During a separation or divorce, what happens to a shared pet can be an important issue. And yet, the law is silent on the matter of an animal’s custody if spouses do not agree on the question. Instead, if the courts are asked to decide, they usually look at the rules that apply to objects owned by the spouses. The following is an example taken from an actual case.
Visiting rights to three pooches
Last year, a couple separated after having lived outside of Quebec for several years due to Spouse A’s career as a professional hockey player. When their relationship broke down, Spouse B returned to live in Quebec, bringing with her the couple’s three golden retrievers. Both spouses considered the dogs to be their “children”. Spouse B refused to let Spouse A visit the dogs.
In the context of the divorce, Spouse A asked the court to decide who would have custody of the three dogs and what visiting rights the other spouse would have.
In the eyes of the courts, dogs aren’t children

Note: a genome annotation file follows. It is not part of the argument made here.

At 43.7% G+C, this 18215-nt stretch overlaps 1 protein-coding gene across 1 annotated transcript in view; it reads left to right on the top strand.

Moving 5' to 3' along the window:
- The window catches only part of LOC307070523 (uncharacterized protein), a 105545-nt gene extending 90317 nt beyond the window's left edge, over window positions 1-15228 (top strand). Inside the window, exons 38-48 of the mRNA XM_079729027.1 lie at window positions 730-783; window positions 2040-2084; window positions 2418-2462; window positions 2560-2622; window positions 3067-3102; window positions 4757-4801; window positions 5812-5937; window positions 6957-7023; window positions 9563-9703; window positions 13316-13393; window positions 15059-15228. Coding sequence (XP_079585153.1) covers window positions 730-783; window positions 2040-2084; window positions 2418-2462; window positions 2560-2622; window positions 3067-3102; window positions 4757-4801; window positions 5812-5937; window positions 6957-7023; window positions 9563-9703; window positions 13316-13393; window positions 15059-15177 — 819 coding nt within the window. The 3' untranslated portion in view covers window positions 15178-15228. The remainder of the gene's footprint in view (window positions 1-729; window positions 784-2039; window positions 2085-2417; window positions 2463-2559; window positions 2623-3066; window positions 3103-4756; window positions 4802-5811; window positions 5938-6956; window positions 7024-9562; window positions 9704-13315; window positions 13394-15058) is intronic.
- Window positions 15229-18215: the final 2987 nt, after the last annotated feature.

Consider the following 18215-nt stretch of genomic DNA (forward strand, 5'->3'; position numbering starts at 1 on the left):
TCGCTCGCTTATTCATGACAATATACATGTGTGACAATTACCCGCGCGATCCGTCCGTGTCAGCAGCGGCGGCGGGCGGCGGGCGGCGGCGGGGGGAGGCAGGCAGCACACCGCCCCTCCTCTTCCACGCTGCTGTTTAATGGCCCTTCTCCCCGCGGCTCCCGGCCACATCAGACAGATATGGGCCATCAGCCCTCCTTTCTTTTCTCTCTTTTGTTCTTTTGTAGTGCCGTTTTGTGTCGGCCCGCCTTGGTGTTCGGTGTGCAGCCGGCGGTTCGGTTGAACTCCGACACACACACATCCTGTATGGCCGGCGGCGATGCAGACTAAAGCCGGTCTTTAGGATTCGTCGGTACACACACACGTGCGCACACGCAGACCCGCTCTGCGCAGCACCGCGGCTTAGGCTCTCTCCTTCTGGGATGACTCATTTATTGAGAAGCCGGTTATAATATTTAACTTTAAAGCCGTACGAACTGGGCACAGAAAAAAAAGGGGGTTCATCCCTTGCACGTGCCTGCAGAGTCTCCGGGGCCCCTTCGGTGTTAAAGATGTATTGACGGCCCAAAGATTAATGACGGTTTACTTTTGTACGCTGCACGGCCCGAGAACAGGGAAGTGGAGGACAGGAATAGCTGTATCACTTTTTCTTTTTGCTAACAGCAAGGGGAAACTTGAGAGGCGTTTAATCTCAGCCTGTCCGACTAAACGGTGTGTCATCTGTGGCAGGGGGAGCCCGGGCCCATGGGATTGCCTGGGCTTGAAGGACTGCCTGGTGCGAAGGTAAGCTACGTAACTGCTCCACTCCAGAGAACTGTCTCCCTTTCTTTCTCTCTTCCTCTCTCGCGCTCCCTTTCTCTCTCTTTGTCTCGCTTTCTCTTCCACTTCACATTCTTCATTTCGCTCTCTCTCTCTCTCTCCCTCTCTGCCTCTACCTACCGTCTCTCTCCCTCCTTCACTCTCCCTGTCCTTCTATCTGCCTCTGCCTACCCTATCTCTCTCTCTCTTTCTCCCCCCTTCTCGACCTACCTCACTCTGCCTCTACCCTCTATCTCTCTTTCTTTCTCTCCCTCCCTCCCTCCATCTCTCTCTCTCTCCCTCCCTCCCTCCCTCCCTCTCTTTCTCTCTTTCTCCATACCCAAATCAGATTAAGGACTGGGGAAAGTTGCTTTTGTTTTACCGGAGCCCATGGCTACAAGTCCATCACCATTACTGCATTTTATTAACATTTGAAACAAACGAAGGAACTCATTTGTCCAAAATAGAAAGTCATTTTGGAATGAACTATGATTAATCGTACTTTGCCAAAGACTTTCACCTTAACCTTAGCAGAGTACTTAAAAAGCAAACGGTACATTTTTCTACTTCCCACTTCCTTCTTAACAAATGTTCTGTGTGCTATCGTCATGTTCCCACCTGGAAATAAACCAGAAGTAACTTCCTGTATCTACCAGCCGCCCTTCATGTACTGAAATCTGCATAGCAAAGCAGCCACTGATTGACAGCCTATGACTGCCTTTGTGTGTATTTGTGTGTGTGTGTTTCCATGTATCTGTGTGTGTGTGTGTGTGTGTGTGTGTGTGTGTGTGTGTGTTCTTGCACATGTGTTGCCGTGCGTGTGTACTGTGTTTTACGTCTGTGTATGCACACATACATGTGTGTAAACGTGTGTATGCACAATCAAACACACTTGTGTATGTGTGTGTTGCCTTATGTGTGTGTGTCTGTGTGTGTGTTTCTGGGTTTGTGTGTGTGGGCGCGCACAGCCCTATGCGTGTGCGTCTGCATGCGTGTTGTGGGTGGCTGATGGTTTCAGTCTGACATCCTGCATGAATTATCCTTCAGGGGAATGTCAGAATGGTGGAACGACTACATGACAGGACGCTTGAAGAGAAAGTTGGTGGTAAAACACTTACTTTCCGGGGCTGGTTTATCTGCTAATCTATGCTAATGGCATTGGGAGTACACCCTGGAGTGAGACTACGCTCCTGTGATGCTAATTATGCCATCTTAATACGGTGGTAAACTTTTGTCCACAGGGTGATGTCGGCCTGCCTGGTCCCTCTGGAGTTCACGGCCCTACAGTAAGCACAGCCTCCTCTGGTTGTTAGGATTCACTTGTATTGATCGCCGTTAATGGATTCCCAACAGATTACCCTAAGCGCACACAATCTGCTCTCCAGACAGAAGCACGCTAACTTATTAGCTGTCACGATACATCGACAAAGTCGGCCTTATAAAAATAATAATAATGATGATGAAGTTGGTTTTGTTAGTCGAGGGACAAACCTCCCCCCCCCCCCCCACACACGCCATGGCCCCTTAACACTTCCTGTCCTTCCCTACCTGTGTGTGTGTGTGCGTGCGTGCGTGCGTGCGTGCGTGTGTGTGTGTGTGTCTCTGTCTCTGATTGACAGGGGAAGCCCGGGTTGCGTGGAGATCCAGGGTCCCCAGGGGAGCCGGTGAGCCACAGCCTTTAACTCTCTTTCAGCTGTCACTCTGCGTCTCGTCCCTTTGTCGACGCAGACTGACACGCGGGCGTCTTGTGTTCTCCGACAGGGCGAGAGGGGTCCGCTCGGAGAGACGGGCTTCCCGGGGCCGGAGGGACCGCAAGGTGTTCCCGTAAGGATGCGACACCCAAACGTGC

The court found that a dog, no matter how endearing, cannot legally be treated as a child. It pointed out that the law states that courts can only make custody decisions about children.
The court also noted that, while the Civil Code of Quebec recognizes that an animal is not an object but a sentient being, the rules that apply to animals are still the same as those that apply to objects owned by the couple.
So, the court concluded that it couldn’t decide custody and visiting rights for the three dogs. Instead, it said that the fate of the three golden retrievers would have to be decided later, together with that of the couple’s other property. On that note, the judge mentioned that the couple do not agree on who owns the dogs.
If you want to read the full judgment, available in French only, you can find it here.